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Jim Metzler: Boston Red Sox, Acting, North & South, Tex and More…

Exclusive Interview by Karen Beishuizen

Jim Metzler is an actor best known for Mason in “Tex”and James Huntoon in “North and South”. But did you know he used to be a baseball player before he turned to acting? He is a member of the Academy of Motion Picture Arts and Sciences and has been on the International Film Nominating Committee fort he last 20 years.

KB: I read that you were drafted by the Boston Red Sox after graduating from college? Tell me the story.

Actually I was not drafted. I signed as a free agent with the Red Sox and received a signing bonus of zero dollars. This was in 1973, so adjusted for inflation, that bonus today would be worth zero dollars. I know that doesn’t sound like much, but I was also paid a salary of $500 a month! Considering I was able to rent an apartment for $100 a month in Elmira, New York, where I played that summer in the New York Penn League, I was able to make that $500 go a long way (I continued to drive my ’64 VW bug). Baseball has been a life-long love affair, playing since I was six years old and scouted at Dartmouth and two summers in the Cape Cod League. So despite the fact that I was disappointed in not being drafted, I jumped at the chance to sign as a free agent. I loved it that I could go to the ball park and play baseball every day, and I intended to keep playing until they told me to stop. Unfortunately, the Red Sox told me to stop the next season when I was playing at Winter Haven in the Florida State League. Damn!

KB: What made you turn to acting and what do you like about it?

I majored in English Literature at Dartmouth. I have always loved to read, albeit slowly. Being an English major is a great first step to an adult life of sporadic, low-paying employment, and I jumped right into that life with my short baseball career. I followed that up with a job as assistant sports editor of The Evening News in my home town of Newburgh, New York, and I stayed there for a little over a year, mostly wondering what I else I might try. Besides being a slow reader, I was also a very slow writer, and no matter however I projected my future as a sportswriter, I knew that I would always be wishing that I was one of the athletes, not the person writing about them. So I thought about acting. I don’t know why, because I was basically a very quiet person, uncomfortable talking In front of other people, or in some cases, one person. And I had never acted before. As unnatural for me as it seemed, however, I thought that I might like it. And I thought I could actually be good at it. I envisioned it as a marriage of my love of literature to a desire to be a performer, which was missing when my athletic career ended. I also missed being on a team. Every theatrical production is a team collaboration. And even though I had never acted before, I was a dreamer. I often imagined theme music in the background of my everyday life.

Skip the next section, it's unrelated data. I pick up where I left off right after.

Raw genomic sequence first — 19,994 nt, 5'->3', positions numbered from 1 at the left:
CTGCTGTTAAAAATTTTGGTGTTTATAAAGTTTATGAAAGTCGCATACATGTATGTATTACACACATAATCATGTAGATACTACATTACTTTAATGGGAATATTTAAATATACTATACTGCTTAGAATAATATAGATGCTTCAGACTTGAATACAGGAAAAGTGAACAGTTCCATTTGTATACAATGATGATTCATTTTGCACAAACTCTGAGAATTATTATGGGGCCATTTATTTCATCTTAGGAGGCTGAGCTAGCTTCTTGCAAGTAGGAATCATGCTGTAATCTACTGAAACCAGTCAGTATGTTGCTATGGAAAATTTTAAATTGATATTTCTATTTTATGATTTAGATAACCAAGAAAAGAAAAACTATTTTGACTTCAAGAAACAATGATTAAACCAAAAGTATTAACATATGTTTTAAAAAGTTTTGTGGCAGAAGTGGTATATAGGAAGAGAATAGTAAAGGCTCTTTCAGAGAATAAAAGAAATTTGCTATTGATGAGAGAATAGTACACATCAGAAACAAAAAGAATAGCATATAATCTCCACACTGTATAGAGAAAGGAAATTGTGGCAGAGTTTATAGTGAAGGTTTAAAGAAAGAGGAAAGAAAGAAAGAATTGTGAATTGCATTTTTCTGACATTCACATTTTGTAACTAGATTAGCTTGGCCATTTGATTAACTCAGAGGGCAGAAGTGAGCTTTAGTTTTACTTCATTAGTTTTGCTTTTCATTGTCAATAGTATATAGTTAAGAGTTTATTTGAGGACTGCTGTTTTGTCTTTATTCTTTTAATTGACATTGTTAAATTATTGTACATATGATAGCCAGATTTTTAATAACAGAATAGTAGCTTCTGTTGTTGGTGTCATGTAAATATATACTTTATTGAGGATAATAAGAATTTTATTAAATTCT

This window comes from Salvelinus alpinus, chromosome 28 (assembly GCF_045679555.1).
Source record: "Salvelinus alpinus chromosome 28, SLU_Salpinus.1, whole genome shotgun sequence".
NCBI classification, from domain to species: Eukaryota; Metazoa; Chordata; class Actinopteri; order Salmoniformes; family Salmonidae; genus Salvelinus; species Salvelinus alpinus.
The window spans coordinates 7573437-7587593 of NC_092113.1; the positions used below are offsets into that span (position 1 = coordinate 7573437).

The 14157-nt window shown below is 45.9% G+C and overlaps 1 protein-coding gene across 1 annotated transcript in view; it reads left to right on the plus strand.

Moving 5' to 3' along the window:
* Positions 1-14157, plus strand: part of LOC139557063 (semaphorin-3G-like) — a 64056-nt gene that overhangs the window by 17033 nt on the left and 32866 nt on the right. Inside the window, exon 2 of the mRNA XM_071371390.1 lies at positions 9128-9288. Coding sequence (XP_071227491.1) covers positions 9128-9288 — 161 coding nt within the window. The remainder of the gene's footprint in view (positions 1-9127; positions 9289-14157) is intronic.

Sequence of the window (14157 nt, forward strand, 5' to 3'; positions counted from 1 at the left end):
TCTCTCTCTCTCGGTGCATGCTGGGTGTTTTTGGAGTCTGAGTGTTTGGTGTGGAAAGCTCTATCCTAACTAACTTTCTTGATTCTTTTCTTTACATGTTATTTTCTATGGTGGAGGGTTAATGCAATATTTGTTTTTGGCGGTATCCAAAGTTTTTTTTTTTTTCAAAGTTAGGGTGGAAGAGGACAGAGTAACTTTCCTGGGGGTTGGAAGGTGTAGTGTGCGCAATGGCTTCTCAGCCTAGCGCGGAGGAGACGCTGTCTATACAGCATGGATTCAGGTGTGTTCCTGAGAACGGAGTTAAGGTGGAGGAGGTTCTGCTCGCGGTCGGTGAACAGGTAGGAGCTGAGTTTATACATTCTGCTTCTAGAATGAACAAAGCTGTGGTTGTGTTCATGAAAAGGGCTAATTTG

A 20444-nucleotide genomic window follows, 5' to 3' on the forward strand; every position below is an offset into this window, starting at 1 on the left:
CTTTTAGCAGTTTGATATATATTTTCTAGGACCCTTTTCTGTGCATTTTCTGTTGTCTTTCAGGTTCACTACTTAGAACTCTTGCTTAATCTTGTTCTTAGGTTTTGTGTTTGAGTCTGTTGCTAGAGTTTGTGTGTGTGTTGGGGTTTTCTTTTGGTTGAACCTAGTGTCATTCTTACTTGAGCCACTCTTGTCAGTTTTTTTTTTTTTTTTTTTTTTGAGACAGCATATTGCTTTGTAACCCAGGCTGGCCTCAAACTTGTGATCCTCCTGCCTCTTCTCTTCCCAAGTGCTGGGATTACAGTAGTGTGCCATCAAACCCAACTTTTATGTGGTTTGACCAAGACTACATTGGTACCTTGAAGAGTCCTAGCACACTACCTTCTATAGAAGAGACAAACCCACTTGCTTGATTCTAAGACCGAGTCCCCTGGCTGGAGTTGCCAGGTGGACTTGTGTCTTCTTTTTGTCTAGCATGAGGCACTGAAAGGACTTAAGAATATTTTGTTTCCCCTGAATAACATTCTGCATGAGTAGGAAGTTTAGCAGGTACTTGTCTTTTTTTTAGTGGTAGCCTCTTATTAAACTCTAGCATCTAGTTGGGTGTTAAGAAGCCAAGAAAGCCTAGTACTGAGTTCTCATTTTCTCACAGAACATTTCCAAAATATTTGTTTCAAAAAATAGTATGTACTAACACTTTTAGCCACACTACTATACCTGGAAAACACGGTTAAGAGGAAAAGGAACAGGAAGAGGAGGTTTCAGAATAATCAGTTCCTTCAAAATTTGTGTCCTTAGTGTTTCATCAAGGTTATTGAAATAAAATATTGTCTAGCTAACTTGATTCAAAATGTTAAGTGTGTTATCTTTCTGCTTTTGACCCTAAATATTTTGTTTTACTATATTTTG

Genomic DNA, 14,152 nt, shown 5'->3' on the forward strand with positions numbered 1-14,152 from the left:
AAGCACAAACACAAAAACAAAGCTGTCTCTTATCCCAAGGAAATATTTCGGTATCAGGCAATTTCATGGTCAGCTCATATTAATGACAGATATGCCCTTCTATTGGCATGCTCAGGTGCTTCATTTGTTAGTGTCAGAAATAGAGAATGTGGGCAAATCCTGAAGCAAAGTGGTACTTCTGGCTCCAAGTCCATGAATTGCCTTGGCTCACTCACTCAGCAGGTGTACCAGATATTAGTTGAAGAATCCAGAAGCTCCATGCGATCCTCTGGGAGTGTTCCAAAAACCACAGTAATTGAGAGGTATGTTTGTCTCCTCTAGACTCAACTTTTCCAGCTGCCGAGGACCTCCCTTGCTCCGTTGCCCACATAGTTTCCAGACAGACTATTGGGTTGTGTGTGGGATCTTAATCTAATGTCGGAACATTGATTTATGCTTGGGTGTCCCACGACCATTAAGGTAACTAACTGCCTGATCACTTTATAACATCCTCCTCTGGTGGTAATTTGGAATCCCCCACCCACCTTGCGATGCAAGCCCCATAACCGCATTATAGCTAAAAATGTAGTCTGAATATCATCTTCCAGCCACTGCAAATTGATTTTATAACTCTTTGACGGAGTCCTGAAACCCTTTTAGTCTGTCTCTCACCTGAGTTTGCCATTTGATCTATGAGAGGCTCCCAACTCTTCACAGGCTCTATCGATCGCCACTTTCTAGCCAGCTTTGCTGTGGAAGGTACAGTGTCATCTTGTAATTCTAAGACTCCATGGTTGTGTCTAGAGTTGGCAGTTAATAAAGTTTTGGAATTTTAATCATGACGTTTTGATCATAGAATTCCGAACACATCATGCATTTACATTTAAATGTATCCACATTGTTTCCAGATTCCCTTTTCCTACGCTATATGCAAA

KB: You are known for your role as James Huntoon in North & South. How did you get this part and what attracted you to it?

This is a tougher question than you might have imagined, because there is a very tragic element to the answer. David Huffman, a very fine actor, had been originally cast in the role of James Huntoon. In 1985, about one week before North & South was to begin filming, Huffman witnessed a robbery in progress in Balboa Park in San Diego. He selflessly pursued the thief and was murdered in the process. I had just finished work on a wonderful television movie, Do You Remember Love, with Joanne Woodward, and was available when the North & South producers called me in to meet and explain the horrible situation. I was offered the part. Yes, I thought playing the character would be a great stretch for me. Huntoon was such a bloviator! Yes, I loved the epic sweep of the story. And yes, I had a wonderful time with a wonderful cast in Charleston, South Carolina and Natchez, Mississippi. I just wish the opportunity had not arisen.